Produced at the cusp of the digital era, "The Contact" is a curious statement, not so much about digital relationships, but about the circumstances of modern life that seem to drive people toward these distant electronic connections. Dong-Hyeon (played by Han Suk-kyu) is a cool radio DJ whose smooth demeanor gives him plenty of pull with the ladies. And yet the event that sets off the story is his distant effort to see if a recent acquisition is actually some sort of secret message from an old lover.
A distant loneliness pervades most of this film. It's most obvious in the music- it's undeniable that these are quality riffs, exactly the kind of sound a distinguished intelligent thinker would like to listen to, as they demonstrate the subtlety and nuance of daily emotional life. The extrene pretensions in that sentence are deliberate- they mimic the superiority Dong-Gyeon feels to the world around him, which alienates him even as his main desire is to make a connection.
Take his constant interactions with Soo-Hyeon (played by Jeon Do-yeon). When they communicate throughout the distant abstraction of a nineties computer terminal, genuine emotion is inspired. But it practically becomes a running gag that there's none of this intimacy at all whenever they meet in person. Regardless of how often they meet each other, neither character takes these chance encounters as anything beyond mere coincidence. Even the camerawork takes on this aloofness.
It becomes a symbol of how much their distant attitudes are self-enforced by their own personal interactions and interpretations of the world around them. Neither character really gets that it's possible for a stranger to understand them. Dong-Hyeon even goes so far as to take this attitude with him when he deliberately goes on romantic adventures. The outcomes are predictable- always self-absorbed in his own viewpoint in the world, Dong-Hyeon inevitably sabotages these meetings by clearly becoming desperate for anyone- not just one specific person.
The main problem with "The Contact" is that the ending isn't entirely convincing. Neither character really solves this basic conflict within themselves- there's the glimmer of them finally realizing that this problem exists, but once that happens the film is over. For what it's worth, solving the problem, as opposed to just identifying it, might necessitate an entirely new narrative arc altogether, and I don't know that the film could be structured in such a way to accomplish both this and the general moody sensation created by the film's general music and atmosphere.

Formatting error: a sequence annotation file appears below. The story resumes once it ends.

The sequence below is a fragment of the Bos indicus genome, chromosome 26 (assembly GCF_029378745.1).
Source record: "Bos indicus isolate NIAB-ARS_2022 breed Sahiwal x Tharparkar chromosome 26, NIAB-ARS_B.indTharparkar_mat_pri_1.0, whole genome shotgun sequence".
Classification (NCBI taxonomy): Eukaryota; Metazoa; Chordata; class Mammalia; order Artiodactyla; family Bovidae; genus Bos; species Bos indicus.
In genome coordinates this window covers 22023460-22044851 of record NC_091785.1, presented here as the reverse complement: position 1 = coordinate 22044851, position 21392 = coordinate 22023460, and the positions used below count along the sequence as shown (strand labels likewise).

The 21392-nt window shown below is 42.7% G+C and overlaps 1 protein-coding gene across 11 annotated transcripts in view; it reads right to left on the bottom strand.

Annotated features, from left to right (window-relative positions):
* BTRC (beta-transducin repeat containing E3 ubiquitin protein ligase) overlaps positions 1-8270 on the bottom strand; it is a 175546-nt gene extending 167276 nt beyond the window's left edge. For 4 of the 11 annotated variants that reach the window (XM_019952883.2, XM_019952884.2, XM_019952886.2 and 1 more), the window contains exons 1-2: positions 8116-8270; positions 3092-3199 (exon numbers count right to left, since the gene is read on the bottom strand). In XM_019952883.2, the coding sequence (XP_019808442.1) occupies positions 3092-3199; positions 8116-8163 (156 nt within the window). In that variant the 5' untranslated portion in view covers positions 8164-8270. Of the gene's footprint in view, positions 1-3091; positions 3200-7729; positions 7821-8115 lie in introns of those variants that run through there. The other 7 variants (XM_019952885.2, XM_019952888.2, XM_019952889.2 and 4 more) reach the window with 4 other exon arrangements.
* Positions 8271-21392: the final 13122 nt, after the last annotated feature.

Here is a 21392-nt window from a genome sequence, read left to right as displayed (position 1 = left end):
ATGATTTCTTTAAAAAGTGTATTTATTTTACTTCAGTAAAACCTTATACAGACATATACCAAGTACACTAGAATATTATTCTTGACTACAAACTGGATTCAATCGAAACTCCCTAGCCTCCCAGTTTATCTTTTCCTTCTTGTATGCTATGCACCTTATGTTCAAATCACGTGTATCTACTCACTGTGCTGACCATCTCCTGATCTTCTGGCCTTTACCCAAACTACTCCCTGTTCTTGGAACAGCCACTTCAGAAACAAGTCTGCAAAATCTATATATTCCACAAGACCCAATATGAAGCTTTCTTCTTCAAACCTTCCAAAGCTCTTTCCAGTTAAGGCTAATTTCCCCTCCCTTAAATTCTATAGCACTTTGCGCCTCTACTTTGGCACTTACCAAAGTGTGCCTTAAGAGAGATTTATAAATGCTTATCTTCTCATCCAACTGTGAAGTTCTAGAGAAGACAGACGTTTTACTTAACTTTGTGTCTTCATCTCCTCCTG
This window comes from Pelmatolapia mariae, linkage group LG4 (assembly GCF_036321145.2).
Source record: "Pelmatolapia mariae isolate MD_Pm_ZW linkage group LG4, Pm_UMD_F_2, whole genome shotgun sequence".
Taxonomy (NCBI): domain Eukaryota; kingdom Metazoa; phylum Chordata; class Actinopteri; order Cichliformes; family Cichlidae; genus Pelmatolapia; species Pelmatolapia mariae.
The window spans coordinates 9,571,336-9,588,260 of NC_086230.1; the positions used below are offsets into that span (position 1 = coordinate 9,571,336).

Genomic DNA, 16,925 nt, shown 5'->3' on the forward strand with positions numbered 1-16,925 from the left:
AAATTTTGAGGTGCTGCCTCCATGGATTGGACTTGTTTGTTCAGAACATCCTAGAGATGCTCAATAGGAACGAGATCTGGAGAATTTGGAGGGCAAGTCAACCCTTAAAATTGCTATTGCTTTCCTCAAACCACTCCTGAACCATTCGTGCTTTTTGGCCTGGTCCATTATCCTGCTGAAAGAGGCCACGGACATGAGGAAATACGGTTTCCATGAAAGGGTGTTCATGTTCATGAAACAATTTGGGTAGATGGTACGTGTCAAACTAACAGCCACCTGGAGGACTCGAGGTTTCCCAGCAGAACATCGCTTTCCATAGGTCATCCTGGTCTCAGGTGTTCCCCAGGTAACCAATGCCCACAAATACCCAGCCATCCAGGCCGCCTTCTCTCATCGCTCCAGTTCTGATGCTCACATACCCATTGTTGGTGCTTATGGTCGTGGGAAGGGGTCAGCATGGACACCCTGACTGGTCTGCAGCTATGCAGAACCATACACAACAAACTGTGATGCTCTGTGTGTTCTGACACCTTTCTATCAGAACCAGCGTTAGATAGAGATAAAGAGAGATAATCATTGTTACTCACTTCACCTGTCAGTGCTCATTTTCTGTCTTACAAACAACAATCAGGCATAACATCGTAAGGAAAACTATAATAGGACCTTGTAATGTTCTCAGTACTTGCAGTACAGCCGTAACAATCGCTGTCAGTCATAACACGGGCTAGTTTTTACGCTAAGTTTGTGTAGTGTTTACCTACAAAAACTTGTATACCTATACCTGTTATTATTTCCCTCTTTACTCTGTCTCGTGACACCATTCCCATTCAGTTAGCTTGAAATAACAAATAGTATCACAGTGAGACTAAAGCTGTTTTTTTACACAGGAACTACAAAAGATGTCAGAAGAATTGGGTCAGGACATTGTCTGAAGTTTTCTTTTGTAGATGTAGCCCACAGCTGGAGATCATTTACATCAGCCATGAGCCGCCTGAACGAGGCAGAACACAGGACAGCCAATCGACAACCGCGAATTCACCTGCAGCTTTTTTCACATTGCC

I could also say that the film doesn't deal with Soo-Hyeon as convincingly as it does with Dong-Hyeon- but that might be my own bias as a man speaking. "The Contact" is a film that thrives on its ability to build a connection between character and viewer, and this dichotomy will likely change from person-to-person. The main part of the film that doesn't leave itself up to that personal determination, the cinematography and music, are exceedingly well-done and may warrant watching on that basis alone. Just be forewarned that this is a very moody, reflective piece that may not necessarily take the viewer to an uplifting emotional zone.
Review by William Schwartz
Staff writer. Has been writing articles for HanCinema since 2012, having lived in South Korea since 2011. Started out in Gyeongju, then to Daegu, then to Ansan, then to Yeongju, then to Seoul, lived on the road for HanCinema's travel diaries series in the summer of 2016, and is currently settled in Anyang. Has good tips for utilizing South Korea's public bus system. William Schwartz can be contacted via firstname.lastname@example.org.
"[HanCinema's Film Review] "The Contact""
by HanCinema is licensed under a Creative Commons Attribution-Share Alike 3.0 Unported License.
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